- On this episode of the Mongabay Newscast, we check in with a couple field researchers to find out what they’ll be working on during the upcoming season.
- For many, it’s the first field season after a rather long hiatus due to the COVID pandemic.
- Meredith Palmer’s field work involves developing new prototypes for wildlife monitoring technologies like BoomBox, an open‐source device that turns camera traps into Automated Behavioral Response systems.
- We also speak with Ummat Somjee, a field researcher based out of the Smithsonian Tropical Institute in Panama who uses insects as models to understand the evolution of extreme structures in large animals, like the tusks of elephants and antelope horns.
It’s that time of year when many researchers are heading out into the field again, and for some it’s the first field season after a long hiatus due to the COVID pandemic, so we thought we’d check in with a couple of them to find out what they’ll be working on while afield.
We speak with Meredith Palmer, a post-doctoral researcher at Princeton University whose field work involves developing and testing new prototypes for emerging wildlife monitoring technologies. She tells us where she’ll be this field season and what new conservation technologies she’ll be testing, like the BoomBox, an open‐source device that attaches to commercially available camera traps and turns them into an Automated Behavioral Response system.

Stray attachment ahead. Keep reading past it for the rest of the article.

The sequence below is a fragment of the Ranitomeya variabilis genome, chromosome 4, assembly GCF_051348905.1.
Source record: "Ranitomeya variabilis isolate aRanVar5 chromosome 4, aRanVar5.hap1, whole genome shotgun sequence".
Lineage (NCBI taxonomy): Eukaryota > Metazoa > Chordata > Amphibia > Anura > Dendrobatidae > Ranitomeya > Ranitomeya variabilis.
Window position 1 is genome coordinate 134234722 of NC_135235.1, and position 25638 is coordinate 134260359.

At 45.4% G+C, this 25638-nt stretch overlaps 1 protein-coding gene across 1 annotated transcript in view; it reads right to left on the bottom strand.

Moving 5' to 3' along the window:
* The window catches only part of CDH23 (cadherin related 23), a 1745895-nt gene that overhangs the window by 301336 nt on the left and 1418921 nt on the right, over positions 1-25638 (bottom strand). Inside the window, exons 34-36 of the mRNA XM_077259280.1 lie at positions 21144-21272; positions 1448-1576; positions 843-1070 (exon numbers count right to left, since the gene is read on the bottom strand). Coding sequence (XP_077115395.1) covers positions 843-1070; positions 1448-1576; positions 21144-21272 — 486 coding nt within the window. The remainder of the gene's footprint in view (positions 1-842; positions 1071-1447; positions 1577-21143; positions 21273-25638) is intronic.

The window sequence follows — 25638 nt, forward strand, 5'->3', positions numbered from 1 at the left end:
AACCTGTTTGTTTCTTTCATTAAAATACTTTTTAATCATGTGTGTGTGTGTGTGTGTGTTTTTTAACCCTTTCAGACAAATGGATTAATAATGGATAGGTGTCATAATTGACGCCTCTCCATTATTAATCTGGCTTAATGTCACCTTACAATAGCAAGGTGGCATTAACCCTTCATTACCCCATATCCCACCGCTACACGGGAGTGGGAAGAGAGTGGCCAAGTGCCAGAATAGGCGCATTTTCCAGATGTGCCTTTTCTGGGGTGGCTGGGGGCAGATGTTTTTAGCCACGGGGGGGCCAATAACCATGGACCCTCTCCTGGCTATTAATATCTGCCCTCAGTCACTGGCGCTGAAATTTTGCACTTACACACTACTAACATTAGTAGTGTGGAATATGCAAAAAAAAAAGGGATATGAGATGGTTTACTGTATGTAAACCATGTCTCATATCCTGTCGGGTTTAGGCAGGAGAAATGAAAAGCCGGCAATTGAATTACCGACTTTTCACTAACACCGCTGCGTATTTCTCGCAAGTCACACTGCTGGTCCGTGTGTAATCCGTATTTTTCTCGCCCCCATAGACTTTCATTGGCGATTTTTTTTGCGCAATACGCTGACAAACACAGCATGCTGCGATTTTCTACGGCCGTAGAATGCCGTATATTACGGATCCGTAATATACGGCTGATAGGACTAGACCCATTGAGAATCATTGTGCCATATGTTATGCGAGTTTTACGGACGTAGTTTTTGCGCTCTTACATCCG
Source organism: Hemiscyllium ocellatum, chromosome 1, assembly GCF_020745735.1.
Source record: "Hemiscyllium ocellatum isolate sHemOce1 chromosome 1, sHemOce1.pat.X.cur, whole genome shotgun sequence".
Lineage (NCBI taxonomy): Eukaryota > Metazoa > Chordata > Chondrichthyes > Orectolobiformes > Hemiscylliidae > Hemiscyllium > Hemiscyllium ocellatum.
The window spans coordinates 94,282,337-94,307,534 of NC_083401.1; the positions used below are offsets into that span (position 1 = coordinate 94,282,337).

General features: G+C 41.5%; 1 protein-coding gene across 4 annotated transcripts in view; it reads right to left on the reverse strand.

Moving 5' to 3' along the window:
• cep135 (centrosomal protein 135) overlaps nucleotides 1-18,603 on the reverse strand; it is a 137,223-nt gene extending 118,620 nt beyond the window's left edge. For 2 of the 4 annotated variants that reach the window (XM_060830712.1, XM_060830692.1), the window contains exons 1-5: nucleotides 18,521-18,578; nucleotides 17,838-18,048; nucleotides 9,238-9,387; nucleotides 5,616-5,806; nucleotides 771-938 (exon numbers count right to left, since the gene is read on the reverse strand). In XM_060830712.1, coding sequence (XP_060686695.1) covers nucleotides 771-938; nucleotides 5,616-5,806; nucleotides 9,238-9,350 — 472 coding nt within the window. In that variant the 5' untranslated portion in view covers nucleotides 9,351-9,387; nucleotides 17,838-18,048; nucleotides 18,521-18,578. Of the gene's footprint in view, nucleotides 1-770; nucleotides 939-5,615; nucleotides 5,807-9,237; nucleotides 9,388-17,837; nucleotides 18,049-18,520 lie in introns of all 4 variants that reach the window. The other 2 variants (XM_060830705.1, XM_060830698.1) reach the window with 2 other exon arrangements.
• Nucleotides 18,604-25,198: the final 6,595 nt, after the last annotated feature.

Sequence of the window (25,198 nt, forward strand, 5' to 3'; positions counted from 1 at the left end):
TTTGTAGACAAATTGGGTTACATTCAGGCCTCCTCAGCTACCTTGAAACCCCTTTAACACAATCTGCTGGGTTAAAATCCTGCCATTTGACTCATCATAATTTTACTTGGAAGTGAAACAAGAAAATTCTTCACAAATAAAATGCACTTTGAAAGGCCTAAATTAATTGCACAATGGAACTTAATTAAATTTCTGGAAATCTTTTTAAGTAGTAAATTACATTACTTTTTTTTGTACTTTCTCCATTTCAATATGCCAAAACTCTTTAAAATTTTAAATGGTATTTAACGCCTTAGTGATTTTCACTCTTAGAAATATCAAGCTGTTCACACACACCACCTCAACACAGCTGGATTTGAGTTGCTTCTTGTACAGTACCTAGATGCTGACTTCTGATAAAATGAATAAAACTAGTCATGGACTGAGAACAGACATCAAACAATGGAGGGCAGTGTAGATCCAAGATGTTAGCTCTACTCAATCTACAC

We also speak with Ummat Somjee, a field researcher based out of the Smithsonian Tropical Institute in Panama. He discusses his research that uses insects as models to understand the evolution of extreme structures in big animals, like the tusks of elephants or antelope horns.
Here are the studies mentioned in this episode:
• Palmer, M. S., Wang, C., Plucinski, J., & Pringle, R. M. (2022). BoomBox: An Automated Behavioural Response (ABR) camera trap module for wildlife playback experiments. Methods in Ecology and Evolution, 13(3), 611-618. doi:10.1111/2041-210X.13789
• Somjee, U., Powell, E. C., Hickey, A. J., Harrison, J. F., & Painting, C. J. (2021). Exaggerated sexually selected weapons maintained with disproportionately low metabolic costs in a single species with extreme size variation. Functional Ecology, 35(10), 2282-2293. doi:10.1111/1365-2435.13888
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Follow Mike Gaworecki on Twitter: @mikeg2001
Editor’s note: This story was supported by XPRIZE Rainforest as part of their five-year competition to enhance understanding of the rainforest ecosystem. In respect to Mongabay’s policy on editorial independence, XPRIZE Rainforest does not have any right to assign, review, or edit any content published with their support.
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